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Posts Tagged ‘business recruitment’

Trade Shows a Great Way to Bring New Hampshire to Decision Makers

Thursday, July 6th, 2017

Cindy Harrington is a business development manager for the NH Division of Economic Development.

New Hampshire Economic Development was able to tout its open for business sign last month to manufacturers and business owners from around the world at two trade shows – MD&M East in New York City, targeting medical device and manufacturing interests, and the SelectUSA Investment Summit in Washington, DC, focusing on foreign direct investment.

Joined by colleagues Michael Bergeron, senior business development manager, at MD&M and Tina Kasim, program manager at our Office of International Commerce, at SelectUSA, I met with scores of people at both trade shows keen on hearing our message about the state’s business friendly climate, educated workforce, robust industry sectors and quality of life. A great opportunity to not only answer their questions, but to ask some of our own, encourage a visit and follow-up with information they need, such as available real estate.

Trade shows are a dynamic, if not efficient, way, to meet and have conversations with business leaders who are considering business expansion or relocation.  Often, conversations plant the seeds for long term relationships for future growth opportunities. Followup is the key to our work at these events, keeping in touch with contacts so that when they are ready to further explore options, they will consider New Hampshire.

At MD&M, where we also met with attendees at simultaneous trade shows at the Javits Center for plastics, packaging and design manufacturing, some of the people with whom we spoke were focused on seeking manufacturers, suppliers and services contacts to develop relationships. Some were pleasantly surprised to see New Hampshire represented at the event and asked about our industry sectors.

At the SelectUSA show, we spoke with international investors and business owners exploring oportunities within the US, including locations for distribution and warehousing and investing in established companies, especially in the fields of bio-med and medical device manufacturing with an established workforce. We also met with foreign officials and consultants representing companies seeking to establish relationships with businesses in the US for distribution, investment and partnering.

Our message at these trade shows is New Hampshire’s business friendly climate. When we tell people we have no sales, personal income, estate, use, internet, capital gains or professional service taxes, they are surprised and intrigued – what we don’t have is definitely a conversation starter.

For others, it is our booth that draws them over to talk with us. Featuring a stunning lakeside image, it prompts people to take a time out from the busy show. They stare at the lake and share with us memories of going to camp here in the summer, family vacations and even business trips.

When decision makers can’t come to New Hampshire, trade shows  are a great way to bring New Hampshire to them.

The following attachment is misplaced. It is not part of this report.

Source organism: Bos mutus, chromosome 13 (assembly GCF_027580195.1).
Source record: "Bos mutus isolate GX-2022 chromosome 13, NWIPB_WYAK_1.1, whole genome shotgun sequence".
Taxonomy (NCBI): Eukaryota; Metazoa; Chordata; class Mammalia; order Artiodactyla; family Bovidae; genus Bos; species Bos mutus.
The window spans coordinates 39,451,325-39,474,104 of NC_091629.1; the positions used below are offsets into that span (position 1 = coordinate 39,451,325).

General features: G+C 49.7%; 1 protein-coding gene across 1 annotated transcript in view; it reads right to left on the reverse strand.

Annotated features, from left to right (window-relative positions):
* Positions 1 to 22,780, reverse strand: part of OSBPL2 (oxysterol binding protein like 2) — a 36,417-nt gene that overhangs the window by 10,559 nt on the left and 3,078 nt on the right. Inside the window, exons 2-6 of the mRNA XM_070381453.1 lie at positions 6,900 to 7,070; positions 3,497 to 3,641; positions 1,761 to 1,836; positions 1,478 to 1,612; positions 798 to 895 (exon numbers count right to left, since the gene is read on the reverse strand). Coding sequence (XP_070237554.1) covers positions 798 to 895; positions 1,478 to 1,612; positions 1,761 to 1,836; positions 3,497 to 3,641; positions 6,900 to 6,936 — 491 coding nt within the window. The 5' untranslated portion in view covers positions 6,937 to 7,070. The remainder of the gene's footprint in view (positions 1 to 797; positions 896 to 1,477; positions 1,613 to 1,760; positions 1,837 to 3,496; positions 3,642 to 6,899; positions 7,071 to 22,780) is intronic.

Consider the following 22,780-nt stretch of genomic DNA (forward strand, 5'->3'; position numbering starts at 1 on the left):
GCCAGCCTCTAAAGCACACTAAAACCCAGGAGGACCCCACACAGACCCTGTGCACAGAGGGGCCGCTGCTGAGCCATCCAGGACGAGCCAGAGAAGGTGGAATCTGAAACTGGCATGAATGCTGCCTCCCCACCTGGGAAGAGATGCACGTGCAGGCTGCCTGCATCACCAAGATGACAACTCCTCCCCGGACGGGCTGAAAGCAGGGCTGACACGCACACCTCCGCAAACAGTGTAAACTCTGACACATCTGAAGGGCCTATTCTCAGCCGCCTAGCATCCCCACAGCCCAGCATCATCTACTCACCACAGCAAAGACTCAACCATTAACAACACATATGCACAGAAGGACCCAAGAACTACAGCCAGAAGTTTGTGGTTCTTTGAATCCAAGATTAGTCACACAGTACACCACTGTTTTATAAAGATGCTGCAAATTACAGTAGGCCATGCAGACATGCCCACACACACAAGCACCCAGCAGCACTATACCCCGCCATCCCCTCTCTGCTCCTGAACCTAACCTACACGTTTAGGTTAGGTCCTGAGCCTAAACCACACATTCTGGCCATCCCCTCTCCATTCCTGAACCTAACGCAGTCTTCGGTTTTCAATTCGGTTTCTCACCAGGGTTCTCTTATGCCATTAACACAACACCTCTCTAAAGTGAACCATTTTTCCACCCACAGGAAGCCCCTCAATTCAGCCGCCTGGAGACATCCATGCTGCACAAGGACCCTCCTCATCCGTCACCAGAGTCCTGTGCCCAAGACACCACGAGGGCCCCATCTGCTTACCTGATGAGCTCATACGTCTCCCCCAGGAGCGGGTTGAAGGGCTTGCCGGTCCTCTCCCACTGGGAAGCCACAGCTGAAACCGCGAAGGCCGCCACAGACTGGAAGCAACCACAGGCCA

Quebec Companies Learn About Benefits of Business Expansion to New Hampshire

Monday, October 10th, 2016

New Hampshire Economic Development at Montreal, 10/4/2016

The New Hampshire Division of Economic Development hosted more than two dozen representatives of Quebec-based businesses lastTuesday evening for a presentation in Montreal about the advantages of expanding their operations to the Granite State.

The dinner marked the first time in over four years the division has had funding to conduct a business recruitment event. In all, 27 executives from 19 companies representing aerospace and defense, transportation, IT, and other advanced manufacturing operations, attended.

“Quebec has always played a key role in New Hampshire’s economy, from our historic mills to our North Country,” said Jeffrey Rose, commissioner of the Department of Resources and Economic Development. “The benefits for Canadian companies, especially manufacturers, to consider expansion to New Hampshire are significant. From our shared border, business friendly climate and skilled workforce, the Granite State is a very favorable location.”

The presentation, conducted primarily in French by business resource specialist Beno Lamontagne, included testimonials by Marie-Josee Vaillant, president of KHEOPS International in Colebrook, and Benoit Frappier, president of Ben-Mor in Hinsdale, who have expanded their Quebec-based businesses to New Hampshire in recent years.

As a result of the presentation, two companies plan to visit northern New Hampshire in the near future to learn more.

“Business recruitment efforts play an important role in economic development,” Rose said. “Companies expanding or relocating to the state create – jobs, complement existing manufacturers who need their suppliers nearby and diversify our economy. We’re pleased that our budget now includes funding to conduct this kind of activity outside of New Hampshire.”

The state’s lack of sales, income, use, estate, inventory and capital gains taxes; examples of available commercial and industrial real estate and quality of life were highlighted during the presentation.

The Division of Economic Development, part of the New Hampshire Department for Resources and Economic Development, is the single point of contact for New Hampshire businesses needing assistance and resources to grow and thrive, as well as for out-of-state companies looking to expand or relocate in the state. For more information, visit nheconomy.com.

Lorna Colquhoun
Communications Director
Division of Economic Development

5 Questions with Michael Bergeron, Division of Economic Development Business Development Manager

Friday, April 1st, 2016

Michael Bergeron, senior business development manager

Every day, our business development managers, Michael Bergeron and Cynthia Harrington, speak with site selectors and business owners from around the country searching for the right place to expand or relocate their companies. Their reasons are varied – some may have a deep affinity for the Granite State, while others are drawn to our business friendly climate and educated workforce. Michael talks about the process involved in the expansion/relocation of a company.